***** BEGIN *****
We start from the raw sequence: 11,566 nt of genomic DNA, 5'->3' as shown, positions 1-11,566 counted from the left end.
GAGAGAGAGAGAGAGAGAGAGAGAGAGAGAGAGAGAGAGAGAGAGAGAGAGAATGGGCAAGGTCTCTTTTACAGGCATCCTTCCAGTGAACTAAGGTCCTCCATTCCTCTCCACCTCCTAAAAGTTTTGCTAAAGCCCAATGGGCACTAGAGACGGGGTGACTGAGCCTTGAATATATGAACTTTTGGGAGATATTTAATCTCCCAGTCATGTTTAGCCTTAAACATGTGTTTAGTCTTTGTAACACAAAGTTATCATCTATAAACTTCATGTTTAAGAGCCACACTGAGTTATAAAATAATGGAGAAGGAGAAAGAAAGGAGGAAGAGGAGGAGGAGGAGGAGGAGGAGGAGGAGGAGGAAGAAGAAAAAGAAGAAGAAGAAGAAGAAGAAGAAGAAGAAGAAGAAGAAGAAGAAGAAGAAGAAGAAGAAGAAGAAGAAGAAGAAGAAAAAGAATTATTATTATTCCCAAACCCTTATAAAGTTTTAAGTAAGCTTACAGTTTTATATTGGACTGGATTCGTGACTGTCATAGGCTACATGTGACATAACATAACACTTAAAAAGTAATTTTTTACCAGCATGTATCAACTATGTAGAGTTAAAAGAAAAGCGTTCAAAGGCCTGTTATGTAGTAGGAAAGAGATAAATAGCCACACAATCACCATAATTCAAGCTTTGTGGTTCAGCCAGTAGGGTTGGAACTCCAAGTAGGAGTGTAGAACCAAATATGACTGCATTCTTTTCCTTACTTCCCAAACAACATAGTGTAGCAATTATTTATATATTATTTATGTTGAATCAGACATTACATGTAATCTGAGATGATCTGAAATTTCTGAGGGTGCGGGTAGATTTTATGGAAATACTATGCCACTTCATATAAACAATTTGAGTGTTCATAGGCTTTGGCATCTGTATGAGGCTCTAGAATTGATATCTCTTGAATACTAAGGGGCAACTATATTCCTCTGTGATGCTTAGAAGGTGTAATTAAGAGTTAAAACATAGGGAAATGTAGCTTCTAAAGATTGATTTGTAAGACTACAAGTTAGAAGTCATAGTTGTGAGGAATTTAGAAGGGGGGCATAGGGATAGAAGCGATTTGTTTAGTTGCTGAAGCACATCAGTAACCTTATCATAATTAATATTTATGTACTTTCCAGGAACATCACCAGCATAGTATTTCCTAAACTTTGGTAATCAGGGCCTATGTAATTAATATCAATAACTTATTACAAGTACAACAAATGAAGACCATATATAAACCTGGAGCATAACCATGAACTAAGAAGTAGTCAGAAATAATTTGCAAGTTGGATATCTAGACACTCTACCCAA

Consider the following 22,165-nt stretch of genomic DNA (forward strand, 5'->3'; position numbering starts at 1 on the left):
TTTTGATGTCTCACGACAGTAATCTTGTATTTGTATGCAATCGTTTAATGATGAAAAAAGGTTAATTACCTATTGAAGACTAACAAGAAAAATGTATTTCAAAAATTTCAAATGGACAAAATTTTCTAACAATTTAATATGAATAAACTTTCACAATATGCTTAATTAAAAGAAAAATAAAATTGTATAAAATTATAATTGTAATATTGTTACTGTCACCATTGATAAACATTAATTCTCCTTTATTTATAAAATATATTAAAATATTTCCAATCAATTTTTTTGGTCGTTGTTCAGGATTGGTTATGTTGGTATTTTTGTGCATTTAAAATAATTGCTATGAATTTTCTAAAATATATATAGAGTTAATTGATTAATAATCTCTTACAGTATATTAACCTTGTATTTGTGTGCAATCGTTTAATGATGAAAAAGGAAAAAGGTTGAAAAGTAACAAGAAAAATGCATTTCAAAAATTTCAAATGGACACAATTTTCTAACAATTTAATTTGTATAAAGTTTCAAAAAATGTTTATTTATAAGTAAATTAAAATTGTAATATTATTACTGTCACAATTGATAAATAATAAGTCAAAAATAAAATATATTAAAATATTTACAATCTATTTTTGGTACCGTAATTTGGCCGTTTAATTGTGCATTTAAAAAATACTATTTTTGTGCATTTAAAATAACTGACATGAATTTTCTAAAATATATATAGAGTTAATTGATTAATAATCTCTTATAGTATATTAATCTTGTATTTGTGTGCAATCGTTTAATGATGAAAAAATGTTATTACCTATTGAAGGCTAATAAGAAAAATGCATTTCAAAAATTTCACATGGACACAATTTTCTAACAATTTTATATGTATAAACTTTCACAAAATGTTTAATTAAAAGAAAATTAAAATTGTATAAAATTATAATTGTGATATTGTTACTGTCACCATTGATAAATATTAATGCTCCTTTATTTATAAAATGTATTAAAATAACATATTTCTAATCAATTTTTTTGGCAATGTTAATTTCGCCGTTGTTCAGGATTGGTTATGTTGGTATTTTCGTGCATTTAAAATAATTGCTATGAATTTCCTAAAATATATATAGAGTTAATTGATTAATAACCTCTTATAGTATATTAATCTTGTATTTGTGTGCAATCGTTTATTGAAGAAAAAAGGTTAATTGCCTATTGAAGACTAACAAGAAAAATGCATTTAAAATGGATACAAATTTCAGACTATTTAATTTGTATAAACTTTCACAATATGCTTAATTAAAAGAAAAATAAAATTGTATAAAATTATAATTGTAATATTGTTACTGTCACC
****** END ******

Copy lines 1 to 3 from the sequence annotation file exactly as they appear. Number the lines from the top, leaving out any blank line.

We start from the raw sequence: 11,566 nt of genomic DNA, 5'->3' as shown, positions 1-11,566 counted from the left end.
GAGAGAGAGAGAGAGAGAGAGAGAGAGAGAGAGAGAGAGAGAGAGAGAGAGAATGGGCAAGGTCTCTTTTACAGGCATCCTTCCAGTGAACTAAGGTCCTCCATTCCTCTCCACCTCCTAAAAGTTTTGCTAAAGCCCAATGGGCACTAGAGACGGGGTGACTGAGCCTTGAATATATGAACTTTTGGGAGATATTTAATCTCCCAGTCATGTTTAGCCTTAAACATGTGTTTAGTCTTTGTAACACAAAGTTATCATCTATAAACTTCATGTTTAAGAGCCACACTGAGTTATAAAATAATGGAGAAGGAGAAAGAAAGGAGGAAGAGGAGGAGGAGGAGGAGGAGGAGGAGGAGGAGGAAGAAGAAAAAGAAGAAGAAGAAGAAGAAGAAGAAGAAGAAGAAGAAGAAGAAGAAGAAGAAGAAGAAGAAGAAGAAGAAGAAGAAGAAAAAGAATTATTATTATTCCCAAACCCTTATAAAGTTTTAAGTAAGCTTACAGTTTTATATTGGACTGGATTCGTGACTGTCATAGGCTACATGTGACATAACATAACACTTAAAAAGTAATTTTTTACCAGCATGTATCAACTATGTAGAGTTAAAAGAAAAGCGTTCAAAGGCCTGTTATGTAGTAGGAAAGAGATAAATAGCCACACAATCACCATAATTCAAGCTTTGTGGTTCAGCCAGTAGGGTTGGAACTCCAAGTAGGAGTGTAGAACCAAATATGACTGCATTCTTTTCCTTACTTCCCAAACAACATAGTGTAGCAATTATTTATATATTATTTATGTTGAATCAGACATTACATGTAATCTGAGATGATCTGAAATTTCTGAGGGTGCGGGTAGATTTTATGGAAATACTATGCCACTTCATATAAACAATTTGAGTGTTCATAGGCTTTGGCATCTGTATGAGGCTCTAGAATTGATATCTCTTGAATACTAAGGGGCAACTATATTCCTCTGTGATGCTTAGAAGGTGTAATTAAGAGTTAAAACATAGGGAAATGTAGCTTCTAAAGATTGATTTGTAAGACTACAAGTTAGAAGTCATAGTTGTGAGGAATTTAGAAGGGGGGCATAGGGATAGAAGCGATTTGTTTAGTTGCTGAAGCACATCAGTAACCTTATCATAATTAATATTTATGTACTTTCCAGGAACATCACCAGCATAGTATTTCCTAAACTTTGGTAATCAGGGCCTATGTAATTAATATCAATAACTTATTACAAGTACAACAAATGAAGACCATATATAAACCTGGAGCATAACCATGAACTAAGAAGTAGTCAGAAATAATTTGCAAGTTGGATATCTAGACACTCTACCCAA

Consider the following 22,165-nt stretch of genomic DNA (forward strand, 5'->3'; position numbering starts at 1 on the left):